Doctor of Ministry, Talbot School of Theology, Biola University, La Mirada, CA 2005
Master of Arts in Counseling, Mid-America Nazarene University, Olathe, KS 2014
Master of Divinity, Princeton Theological Seminary, Princeton, NJ 1989
Bachelor of Science in Social Work, Kansas State University, Manhattan, KS 1984
Kansas: Licensed Professional Counselor (#2682)
Individual Supervisor: Bryan Vignery, LCPC #787; Group Supervisor: Jan Frye, LCPC #042
Life experiences shape every counselor’s vantage point and hone the information and tools collected through academic training. My particular experiences include:
Like you, my experiences have come with stress. Families are under unprecedented stress today, which can be a major enemy of marriages. But stress doesn’t have to turn marital partners into enemies, nor need it be allowed to destroy a relationship. There are ways we can protect each other and, in the process, protect our marriages.
My wife and I have faced our own personal and professional stressors. Jointly we have jumped through the hoops of academia, changed cities four times, raised babies, guided teenagers, helped a child overcome a disability, changed careers, pinched pennies, aided parents in transitions, and re-fitted an empty nest. We've been helped by tools that served us well during these stressors, and you can be helped by them, too.
A prevalent cultural problem is isolation and loneliness. In fact, in 2018 Great Britain’s Prime Minister added a cabinet position called The Minister of Loneliness. It seems like most technological advancements are new ways to do things all by ourselves. This can create loneliness—even in marriage—as instead of drawing together to accomplish tasks, we isolate to “get things done” on one computer screen or another. We are not made for isolation and loneliness; we are made for relationship.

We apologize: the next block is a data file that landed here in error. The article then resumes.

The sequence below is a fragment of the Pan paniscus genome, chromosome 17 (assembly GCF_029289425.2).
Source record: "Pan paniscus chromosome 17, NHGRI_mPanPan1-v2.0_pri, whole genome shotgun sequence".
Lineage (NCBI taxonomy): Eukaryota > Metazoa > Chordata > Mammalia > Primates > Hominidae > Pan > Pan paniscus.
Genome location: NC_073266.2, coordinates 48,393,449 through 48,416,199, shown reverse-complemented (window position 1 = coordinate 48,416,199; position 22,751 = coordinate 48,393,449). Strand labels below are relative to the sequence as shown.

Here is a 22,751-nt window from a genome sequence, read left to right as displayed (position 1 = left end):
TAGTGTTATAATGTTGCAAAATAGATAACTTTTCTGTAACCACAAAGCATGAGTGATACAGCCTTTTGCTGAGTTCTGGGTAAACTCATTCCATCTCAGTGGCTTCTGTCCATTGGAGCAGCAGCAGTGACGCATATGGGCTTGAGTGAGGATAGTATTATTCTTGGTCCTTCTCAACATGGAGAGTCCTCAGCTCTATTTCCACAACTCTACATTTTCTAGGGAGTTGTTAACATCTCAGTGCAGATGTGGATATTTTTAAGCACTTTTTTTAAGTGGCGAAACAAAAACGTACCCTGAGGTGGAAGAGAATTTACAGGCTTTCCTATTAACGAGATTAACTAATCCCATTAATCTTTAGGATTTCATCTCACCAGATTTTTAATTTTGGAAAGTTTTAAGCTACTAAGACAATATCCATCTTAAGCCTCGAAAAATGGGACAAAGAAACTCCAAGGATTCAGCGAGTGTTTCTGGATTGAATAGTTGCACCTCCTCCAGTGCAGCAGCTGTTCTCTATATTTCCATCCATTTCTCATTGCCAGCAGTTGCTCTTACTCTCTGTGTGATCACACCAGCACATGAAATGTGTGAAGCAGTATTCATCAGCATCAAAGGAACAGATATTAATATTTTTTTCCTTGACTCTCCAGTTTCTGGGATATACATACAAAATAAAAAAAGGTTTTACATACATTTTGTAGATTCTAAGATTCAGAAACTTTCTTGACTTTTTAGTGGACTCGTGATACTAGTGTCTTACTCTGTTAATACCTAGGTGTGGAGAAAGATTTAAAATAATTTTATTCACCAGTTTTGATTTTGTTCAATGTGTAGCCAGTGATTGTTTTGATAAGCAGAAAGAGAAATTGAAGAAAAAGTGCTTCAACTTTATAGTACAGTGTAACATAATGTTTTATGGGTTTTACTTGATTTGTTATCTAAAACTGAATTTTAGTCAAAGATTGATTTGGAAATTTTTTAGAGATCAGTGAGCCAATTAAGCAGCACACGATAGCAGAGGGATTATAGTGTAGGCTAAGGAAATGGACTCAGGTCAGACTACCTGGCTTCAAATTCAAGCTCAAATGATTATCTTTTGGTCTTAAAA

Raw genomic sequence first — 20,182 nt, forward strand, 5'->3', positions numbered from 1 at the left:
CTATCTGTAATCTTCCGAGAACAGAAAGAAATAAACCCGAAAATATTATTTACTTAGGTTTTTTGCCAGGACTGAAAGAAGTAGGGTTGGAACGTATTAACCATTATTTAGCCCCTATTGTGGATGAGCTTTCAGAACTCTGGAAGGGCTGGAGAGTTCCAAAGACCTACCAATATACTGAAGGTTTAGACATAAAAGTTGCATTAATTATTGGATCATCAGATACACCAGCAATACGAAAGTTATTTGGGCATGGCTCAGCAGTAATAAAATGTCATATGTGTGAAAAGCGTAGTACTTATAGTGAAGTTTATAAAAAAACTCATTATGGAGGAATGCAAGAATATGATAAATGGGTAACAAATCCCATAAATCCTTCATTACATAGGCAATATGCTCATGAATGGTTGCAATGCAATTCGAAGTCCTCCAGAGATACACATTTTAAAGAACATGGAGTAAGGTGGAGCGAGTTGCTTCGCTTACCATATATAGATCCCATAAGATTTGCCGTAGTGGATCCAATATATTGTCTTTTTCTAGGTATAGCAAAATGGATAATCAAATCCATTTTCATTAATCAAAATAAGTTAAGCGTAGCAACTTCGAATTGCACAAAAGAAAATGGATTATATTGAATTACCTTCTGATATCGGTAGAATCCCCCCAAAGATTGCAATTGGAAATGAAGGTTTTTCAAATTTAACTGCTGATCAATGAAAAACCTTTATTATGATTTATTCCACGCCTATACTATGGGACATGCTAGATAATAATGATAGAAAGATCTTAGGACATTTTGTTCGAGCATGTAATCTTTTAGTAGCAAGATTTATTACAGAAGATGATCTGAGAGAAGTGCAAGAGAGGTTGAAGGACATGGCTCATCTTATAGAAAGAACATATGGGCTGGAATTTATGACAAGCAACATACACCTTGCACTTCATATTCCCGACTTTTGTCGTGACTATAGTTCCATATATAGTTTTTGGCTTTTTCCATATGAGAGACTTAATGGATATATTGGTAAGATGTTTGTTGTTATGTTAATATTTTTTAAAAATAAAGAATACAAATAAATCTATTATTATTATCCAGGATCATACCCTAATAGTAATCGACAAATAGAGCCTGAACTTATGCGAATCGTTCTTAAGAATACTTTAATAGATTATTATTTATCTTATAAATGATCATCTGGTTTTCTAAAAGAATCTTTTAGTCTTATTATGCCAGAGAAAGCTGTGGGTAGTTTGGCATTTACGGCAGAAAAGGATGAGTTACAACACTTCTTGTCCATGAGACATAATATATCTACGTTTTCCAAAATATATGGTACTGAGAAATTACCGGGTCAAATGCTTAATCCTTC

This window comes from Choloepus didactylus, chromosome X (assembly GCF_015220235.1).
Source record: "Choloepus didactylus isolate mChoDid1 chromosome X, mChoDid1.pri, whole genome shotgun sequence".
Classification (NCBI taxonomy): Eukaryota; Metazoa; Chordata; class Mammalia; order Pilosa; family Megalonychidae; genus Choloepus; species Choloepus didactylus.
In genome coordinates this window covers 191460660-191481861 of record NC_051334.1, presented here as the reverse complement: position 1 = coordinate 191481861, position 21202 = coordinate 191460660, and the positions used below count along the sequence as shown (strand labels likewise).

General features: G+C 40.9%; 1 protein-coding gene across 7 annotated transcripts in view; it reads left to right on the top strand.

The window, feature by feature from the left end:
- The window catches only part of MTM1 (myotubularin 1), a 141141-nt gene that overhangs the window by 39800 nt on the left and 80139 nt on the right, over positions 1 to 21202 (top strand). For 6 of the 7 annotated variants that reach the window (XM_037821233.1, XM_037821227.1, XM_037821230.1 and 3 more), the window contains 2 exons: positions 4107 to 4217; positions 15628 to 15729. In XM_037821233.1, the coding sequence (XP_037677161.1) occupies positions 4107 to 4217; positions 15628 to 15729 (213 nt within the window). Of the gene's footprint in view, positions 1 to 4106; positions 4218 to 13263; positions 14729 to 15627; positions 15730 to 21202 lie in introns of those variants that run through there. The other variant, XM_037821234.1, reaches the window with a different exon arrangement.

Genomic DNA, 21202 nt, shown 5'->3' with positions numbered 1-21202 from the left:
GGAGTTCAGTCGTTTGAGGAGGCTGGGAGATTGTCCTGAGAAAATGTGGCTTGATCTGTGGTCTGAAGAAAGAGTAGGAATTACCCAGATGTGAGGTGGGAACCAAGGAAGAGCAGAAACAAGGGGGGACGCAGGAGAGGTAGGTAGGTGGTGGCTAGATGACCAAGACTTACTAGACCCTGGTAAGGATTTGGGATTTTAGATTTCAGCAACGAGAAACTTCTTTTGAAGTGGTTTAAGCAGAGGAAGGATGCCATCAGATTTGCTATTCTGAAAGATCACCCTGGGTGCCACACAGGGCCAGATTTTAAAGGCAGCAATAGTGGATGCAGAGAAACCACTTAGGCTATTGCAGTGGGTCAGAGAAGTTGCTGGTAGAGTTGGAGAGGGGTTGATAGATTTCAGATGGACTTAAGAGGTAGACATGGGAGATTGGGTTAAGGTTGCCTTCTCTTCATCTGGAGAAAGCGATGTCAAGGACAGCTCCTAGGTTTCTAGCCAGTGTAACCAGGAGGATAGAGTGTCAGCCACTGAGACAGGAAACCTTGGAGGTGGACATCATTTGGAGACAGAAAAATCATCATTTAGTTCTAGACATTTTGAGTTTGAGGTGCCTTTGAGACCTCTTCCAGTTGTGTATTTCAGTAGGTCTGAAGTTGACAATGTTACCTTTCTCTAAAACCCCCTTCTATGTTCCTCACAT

Couples need help in this century to challenge cultural isolation and reclaim friendship with others, and with each other. Companionship, and having a best friend with whom to walk through life is part of wellness.
Another prevalent cultural problem that affects marriages is the sexualization of our culture. Sex is everywhere, yet rarely depicted in a healthy way.
Often, it is depicted as exciting outside of marriage and boring or nonexistent within. Practices are commended in popular media that are damaging to relationships, and can leave wounds. But these wounds can be healed, and the truth behind the joys of married intimacy discovered or restored.
A healthy marriage is also about valuing instead of invalidating the ways we are different. We can have different ideas about our shared lives and still help each other be our best selves.
Dr. John Gray says, “Opposites attract, and then attack.” Don't try to change your partner into a carbon copy of yourself. Many marriages have wasted years trying to change each other, rather than finding strength in their differences as they adjust to each other.
My wife and I are complete opposites according to any temperament scale or personality test. Some people might call that “incompatibility;” we’ve come to experience it as complimentary, discovering the value in different approaches to life.
I'm not a big believer in "incompatibility." If you are both facing the same direction in life, and generally agree on what's important, and have the desire to restore your marriage, I will offer you the tools to heal and nurture your relationship.
I would love to help you gain tools and understandings that will enable you to experience a new, mutually satisfying marriage.